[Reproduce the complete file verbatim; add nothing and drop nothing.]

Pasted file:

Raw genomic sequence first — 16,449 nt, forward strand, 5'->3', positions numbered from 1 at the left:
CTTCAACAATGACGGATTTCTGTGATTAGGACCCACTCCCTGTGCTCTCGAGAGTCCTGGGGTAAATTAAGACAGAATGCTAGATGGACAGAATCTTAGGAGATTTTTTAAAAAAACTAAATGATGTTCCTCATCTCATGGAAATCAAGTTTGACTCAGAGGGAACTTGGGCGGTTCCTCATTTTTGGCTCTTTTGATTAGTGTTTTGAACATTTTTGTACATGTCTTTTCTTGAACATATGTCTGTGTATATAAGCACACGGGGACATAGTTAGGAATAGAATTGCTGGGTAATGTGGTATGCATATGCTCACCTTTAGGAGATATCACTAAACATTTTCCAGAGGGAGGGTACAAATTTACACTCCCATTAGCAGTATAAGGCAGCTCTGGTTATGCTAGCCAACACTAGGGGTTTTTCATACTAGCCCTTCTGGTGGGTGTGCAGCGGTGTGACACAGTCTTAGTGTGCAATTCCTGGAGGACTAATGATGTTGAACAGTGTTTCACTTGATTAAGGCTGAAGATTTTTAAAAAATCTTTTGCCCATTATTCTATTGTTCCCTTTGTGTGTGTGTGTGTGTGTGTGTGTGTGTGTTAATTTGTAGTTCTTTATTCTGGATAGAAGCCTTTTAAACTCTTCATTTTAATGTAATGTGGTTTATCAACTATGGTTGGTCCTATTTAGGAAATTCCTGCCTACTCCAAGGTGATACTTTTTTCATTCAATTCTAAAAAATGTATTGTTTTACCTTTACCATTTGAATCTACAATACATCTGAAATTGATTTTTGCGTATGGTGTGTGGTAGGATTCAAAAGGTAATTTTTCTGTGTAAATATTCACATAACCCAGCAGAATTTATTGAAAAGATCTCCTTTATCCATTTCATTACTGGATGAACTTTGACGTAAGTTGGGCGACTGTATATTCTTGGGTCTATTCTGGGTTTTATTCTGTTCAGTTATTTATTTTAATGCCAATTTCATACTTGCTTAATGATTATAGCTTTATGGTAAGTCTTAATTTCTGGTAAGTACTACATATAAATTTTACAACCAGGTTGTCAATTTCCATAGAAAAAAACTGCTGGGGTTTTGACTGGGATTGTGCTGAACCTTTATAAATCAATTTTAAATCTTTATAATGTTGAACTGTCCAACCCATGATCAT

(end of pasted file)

Raw genomic sequence first — 16,449 nt, forward strand, 5'->3', positions numbered from 1 at the left:
CTTCAACAATGACGGATTTCTGTGATTAGGACCCACTCCCTGTGCTCTCGAGAGTCCTGGGGTAAATTAAGACAGAATGCTAGATGGACAGAATCTTAGGAGATTTTTTAAAAAAACTAAATGATGTTCCTCATCTCATGGAAATCAAGTTTGACTCAGAGGGAACTTGGGCGGTTCCTCATTTTTGGCTCTTTTGATTAGTGTTTTGAACATTTTTGTACATGTCTTTTCTTGAACATATGTCTGTGTATATAAGCACACGGGGACATAGTTAGGAATAGAATTGCTGGGTAATGTGGTATGCATATGCTCACCTTTAGGAGATATCACTAAACATTTTCCAGAGGGAGGGTACAAATTTACACTCCCATTAGCAGTATAAGGCAGCTCTGGTTATGCTAGCCAACACTAGGGGTTTTTCATACTAGCCCTTCTGGTGGGTGTGCAGCGGTGTGACACAGTCTTAGTGTGCAATTCCTGGAGGACTAATGATGTTGAACAGTGTTTCACTTGATTAAGGCTGAAGATTTTTAAAAAATCTTTTGCCCATTATTCTATTGTTCCCTTTGTGTGTGTGTGTGTGTGTGTGTGTGTGTGTTAATTTGTAGTTCTTTATTCTGGATAGAAGCCTTTTAAACTCTTCATTTTAATGTAATGTGGTTTATCAACTATGGTTGGTCCTATTTAGGAAATTCCTGCCTACTCCAAGGTGATACTTTTTTCATTCAATTCTAAAAAATGTATTGTTTTACCTTTACCATTTGAATCTACAATACATCTGAAATTGATTTTTGCGTATGGTGTGTGGTAGGATTCAAAAGGTAATTTTTCTGTGTAAATATTCACATAACCCAGCAGAATTTATTGAAAAGATCTCCTTTATCCATTTCATTACTGGATGAACTTTGACGTAAGTTGGGCGACTGTATATTCTTGGGTCTATTCTGGGTTTTATTCTGTTCAGTTATTTATTTTAATGCCAATTTCATACTTGCTTAATGATTATAGCTTTATGGTAAGTCTTAATTTCTGGTAAGTACTACATATAAATTTTACAACCAGGTTGTCAATTTCCATAGAAAAAAACTGCTGGGGTTTTGACTGGGATTGTGCTGAACCTTTATAAATCAATTTTAAATCTTTATAATGTTGAACTGTCCAACCCATGATCAT